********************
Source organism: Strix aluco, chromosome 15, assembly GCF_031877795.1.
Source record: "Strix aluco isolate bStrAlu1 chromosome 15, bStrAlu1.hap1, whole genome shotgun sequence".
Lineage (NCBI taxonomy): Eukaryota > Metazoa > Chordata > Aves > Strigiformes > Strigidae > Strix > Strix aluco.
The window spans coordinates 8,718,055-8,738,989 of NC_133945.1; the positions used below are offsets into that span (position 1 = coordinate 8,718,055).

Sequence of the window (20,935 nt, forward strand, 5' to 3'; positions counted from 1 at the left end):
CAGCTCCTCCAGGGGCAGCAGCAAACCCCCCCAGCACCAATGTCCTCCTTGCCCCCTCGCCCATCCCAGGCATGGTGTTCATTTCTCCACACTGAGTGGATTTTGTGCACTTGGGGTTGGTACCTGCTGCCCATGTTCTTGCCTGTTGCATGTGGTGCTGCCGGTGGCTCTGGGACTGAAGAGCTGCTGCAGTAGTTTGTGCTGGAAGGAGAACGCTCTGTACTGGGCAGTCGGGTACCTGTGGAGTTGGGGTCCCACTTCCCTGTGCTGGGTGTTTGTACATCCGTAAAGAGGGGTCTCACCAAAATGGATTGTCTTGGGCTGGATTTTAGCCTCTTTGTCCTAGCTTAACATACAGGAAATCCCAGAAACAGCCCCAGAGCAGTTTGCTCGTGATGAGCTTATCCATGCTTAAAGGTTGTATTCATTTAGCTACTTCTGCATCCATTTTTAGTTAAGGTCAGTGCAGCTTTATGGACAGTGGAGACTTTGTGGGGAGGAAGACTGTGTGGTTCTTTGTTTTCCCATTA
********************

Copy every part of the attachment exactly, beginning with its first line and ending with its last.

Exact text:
Source organism: Strix aluco, chromosome 15, assembly GCF_031877795.1.
Source record: "Strix aluco isolate bStrAlu1 chromosome 15, bStrAlu1.hap1, whole genome shotgun sequence".
Lineage (NCBI taxonomy): Eukaryota > Metazoa > Chordata > Aves > Strigiformes > Strigidae > Strix > Strix aluco.
The window spans coordinates 8,718,055-8,738,989 of NC_133945.1; the positions used below are offsets into that span (position 1 = coordinate 8,718,055).

Sequence of the window (20,935 nt, forward strand, 5' to 3'; positions counted from 1 at the left end):
CAGCTCCTCCAGGGGCAGCAGCAAACCCCCCCAGCACCAATGTCCTCCTTGCCCCCTCGCCCATCCCAGGCATGGTGTTCATTTCTCCACACTGAGTGGATTTTGTGCACTTGGGGTTGGTACCTGCTGCCCATGTTCTTGCCTGTTGCATGTGGTGCTGCCGGTGGCTCTGGGACTGAAGAGCTGCTGCAGTAGTTTGTGCTGGAAGGAGAACGCTCTGTACTGGGCAGTCGGGTACCTGTGGAGTTGGGGTCCCACTTCCCTGTGCTGGGTGTTTGTACATCCGTAAAGAGGGGTCTCACCAAAATGGATTGTCTTGGGCTGGATTTTAGCCTCTTTGTCCTAGCTTAACATACAGGAAATCCCAGAAACAGCCCCAGAGCAGTTTGCTCGTGATGAGCTTATCCATGCTTAAAGGTTGTATTCATTTAGCTACTTCTGCATCCATTTTTAGTTAAGGTCAGTGCAGCTTTATGGACAGTGGAGACTTTGTGGGGAGGAAGACTGTGTGGTTCTTTGTTTTCCCATTA